I have been thinking about this topic a lot this year, as it was one of my goals to set better boundaries in my interpersonal and work relationships.
One of my big motivators for this has bee watching my mentors have peaceful and lovely interactions with their horses and students. They are so able to be this soft because they have great boundary setting and keeping skills. The initial introduction to new people or horses is setting the expectation and boundaries, and from then on the encounters are peaceful. If a person pushes these boundaries, the interaction with them is finished. They are able to maintain a peaceful frame of mind free of resentment for this reason, and to keep attention on the students working with in the set parameters.
With horses, too, they are able to stay soft and not make big, ugly corrections when they boundaries are set initially. Horses who are spoiled or not given consistent boundaries are the most frustrated and confused – how can they know where the middle is without parameters? They can’t be soft and they can’t be relaxed when one minute they push on a boundary that was never made clear, and the next reprimanded.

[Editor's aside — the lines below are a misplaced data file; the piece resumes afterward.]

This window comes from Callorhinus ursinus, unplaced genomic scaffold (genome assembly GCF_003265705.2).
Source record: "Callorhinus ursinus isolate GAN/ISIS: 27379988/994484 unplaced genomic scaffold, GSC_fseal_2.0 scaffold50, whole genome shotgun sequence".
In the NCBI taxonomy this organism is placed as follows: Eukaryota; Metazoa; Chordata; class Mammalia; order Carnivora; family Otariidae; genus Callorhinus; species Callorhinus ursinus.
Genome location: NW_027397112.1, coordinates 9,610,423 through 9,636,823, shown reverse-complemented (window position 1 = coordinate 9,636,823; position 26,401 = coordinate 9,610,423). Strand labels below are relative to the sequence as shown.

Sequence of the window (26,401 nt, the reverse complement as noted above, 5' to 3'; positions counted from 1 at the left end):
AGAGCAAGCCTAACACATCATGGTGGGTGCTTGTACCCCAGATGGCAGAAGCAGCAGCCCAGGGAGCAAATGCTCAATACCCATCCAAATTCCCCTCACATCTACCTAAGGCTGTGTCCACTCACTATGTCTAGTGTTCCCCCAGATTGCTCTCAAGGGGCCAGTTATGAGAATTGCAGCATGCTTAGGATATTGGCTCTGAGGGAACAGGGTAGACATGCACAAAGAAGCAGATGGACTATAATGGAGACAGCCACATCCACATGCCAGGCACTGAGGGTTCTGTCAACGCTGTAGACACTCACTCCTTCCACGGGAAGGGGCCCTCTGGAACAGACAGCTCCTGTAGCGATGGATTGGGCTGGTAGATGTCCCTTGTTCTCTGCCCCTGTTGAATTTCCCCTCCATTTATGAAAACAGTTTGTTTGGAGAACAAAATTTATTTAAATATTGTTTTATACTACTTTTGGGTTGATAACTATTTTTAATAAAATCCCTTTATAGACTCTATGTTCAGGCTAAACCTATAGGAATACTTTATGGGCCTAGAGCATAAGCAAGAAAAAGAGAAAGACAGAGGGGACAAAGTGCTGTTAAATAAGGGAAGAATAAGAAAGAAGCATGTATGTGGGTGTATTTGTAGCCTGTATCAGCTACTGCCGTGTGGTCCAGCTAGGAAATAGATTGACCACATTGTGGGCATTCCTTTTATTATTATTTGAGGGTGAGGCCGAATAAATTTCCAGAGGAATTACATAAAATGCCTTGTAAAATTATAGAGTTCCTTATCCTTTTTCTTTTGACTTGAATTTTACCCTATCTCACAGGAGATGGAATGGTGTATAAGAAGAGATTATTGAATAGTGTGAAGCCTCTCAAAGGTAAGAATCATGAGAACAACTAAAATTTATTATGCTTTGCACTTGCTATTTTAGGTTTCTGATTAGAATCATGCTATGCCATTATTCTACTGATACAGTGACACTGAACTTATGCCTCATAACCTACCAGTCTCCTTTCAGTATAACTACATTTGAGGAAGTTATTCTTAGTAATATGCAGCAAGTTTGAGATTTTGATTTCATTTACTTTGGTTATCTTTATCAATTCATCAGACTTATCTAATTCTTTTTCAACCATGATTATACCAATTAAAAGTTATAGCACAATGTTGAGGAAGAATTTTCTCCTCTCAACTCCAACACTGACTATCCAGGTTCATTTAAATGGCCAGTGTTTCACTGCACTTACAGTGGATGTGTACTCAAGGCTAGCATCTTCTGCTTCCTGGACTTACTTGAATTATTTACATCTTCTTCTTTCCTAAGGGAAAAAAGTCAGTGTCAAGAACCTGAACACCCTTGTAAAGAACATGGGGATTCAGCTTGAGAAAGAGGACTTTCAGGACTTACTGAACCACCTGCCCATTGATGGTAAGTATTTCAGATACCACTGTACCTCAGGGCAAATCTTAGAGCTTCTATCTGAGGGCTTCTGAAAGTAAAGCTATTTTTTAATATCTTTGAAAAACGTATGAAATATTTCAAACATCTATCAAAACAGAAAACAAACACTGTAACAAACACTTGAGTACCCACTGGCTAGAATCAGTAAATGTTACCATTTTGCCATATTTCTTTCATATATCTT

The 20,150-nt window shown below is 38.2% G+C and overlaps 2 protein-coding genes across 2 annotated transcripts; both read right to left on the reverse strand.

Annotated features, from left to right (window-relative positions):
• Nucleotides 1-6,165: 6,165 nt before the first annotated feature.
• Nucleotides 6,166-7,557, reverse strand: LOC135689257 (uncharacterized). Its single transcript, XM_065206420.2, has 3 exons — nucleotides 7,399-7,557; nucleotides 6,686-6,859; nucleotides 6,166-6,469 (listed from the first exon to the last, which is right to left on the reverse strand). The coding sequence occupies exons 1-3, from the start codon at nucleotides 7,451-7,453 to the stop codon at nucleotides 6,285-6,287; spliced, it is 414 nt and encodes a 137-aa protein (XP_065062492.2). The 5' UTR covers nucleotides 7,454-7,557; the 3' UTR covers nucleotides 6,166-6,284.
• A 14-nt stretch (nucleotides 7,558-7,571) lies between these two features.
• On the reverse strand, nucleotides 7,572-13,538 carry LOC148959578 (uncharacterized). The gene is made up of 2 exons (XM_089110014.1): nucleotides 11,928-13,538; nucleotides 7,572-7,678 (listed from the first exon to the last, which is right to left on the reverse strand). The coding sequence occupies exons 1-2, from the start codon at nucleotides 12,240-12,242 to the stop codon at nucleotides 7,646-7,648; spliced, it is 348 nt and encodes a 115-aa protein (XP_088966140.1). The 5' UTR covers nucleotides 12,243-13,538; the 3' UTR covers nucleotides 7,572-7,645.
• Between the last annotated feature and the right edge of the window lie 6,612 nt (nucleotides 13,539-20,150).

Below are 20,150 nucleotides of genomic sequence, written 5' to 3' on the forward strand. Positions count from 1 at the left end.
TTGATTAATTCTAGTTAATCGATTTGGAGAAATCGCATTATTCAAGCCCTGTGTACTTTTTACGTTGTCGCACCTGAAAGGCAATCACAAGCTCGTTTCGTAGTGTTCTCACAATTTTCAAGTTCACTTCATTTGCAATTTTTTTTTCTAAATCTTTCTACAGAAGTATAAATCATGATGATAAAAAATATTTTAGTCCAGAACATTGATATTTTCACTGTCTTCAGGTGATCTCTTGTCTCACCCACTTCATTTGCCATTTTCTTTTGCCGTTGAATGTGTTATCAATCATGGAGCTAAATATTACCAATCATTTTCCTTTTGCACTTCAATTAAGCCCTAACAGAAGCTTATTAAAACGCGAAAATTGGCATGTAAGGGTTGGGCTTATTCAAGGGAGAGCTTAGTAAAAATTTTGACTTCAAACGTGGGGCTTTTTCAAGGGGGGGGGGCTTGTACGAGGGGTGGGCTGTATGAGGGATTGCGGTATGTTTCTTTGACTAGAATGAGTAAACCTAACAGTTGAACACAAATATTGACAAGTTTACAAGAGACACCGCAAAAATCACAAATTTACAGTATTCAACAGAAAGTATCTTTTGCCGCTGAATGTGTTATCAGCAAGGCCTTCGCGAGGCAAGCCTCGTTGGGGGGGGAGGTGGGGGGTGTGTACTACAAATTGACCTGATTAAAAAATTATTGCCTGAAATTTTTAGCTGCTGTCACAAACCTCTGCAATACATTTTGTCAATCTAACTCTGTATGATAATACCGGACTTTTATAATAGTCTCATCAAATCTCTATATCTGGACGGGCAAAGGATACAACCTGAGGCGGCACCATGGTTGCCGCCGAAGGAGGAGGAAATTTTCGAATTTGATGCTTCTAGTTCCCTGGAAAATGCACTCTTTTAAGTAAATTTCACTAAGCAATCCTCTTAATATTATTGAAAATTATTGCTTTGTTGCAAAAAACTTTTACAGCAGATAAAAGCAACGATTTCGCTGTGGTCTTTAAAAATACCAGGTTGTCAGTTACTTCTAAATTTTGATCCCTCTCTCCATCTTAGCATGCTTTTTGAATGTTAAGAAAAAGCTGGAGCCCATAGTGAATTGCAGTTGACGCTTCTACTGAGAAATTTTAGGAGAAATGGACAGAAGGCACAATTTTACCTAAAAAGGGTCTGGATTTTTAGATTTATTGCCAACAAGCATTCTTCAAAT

Boundary keeping doesn’t have to be ugly or mean. It really is the kindest thing to do. To yourself and to your horse.
In retrospect, every situation I’ve left with resentment where I felt taken advantage of, was really poor boundary making and keeping on my end. Yes some people are mean, rude, and take advantage- but I could have left, or made clear how I’d interact and up to what limit. It could have been so much easier and more peaceful –
Here are two pictures- one of a horse who hasn’t had clear boundaries, being shown the boundaries in a big correction.
It could have been prevented.
The second is a horse even in both reins, peacefully in the middle. He is soft because he is able to find the consistent middle – boundaries have brought him peace.